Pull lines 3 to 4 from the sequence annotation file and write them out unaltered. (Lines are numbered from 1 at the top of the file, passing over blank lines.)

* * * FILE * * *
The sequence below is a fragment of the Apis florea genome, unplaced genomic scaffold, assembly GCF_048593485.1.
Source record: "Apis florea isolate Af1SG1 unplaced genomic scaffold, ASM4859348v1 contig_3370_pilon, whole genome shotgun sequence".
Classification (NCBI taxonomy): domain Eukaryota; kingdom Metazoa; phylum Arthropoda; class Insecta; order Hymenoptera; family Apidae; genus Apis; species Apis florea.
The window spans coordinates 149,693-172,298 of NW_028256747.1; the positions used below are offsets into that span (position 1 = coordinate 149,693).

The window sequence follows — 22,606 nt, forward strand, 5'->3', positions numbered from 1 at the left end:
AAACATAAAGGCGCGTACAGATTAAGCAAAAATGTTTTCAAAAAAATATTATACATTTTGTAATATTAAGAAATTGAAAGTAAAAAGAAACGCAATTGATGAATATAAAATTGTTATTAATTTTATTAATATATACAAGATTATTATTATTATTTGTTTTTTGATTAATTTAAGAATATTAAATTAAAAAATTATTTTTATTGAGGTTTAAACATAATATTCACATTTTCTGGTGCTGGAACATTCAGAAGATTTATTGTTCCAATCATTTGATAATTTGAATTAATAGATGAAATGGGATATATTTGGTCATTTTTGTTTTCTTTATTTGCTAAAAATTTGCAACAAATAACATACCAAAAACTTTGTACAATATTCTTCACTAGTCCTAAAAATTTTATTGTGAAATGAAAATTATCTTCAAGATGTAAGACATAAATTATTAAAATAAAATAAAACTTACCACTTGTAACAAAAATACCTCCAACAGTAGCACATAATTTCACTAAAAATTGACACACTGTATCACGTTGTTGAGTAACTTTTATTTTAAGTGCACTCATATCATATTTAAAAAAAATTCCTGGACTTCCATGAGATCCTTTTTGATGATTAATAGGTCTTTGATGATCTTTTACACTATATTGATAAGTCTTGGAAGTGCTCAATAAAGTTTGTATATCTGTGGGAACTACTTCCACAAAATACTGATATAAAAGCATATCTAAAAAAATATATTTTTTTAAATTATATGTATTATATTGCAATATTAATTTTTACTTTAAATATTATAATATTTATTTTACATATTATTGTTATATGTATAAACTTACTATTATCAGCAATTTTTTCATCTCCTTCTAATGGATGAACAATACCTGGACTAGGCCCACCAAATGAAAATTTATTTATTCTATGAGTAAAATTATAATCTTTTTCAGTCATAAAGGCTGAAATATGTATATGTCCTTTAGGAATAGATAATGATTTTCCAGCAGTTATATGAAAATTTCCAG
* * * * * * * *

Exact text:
Classification (NCBI taxonomy): domain Eukaryota; kingdom Metazoa; phylum Arthropoda; class Insecta; order Hymenoptera; family Apidae; genus Apis; species Apis florea.
The window spans coordinates 149,693-172,298 of NW_028256747.1; the positions used below are offsets into that span (position 1 = coordinate 149,693).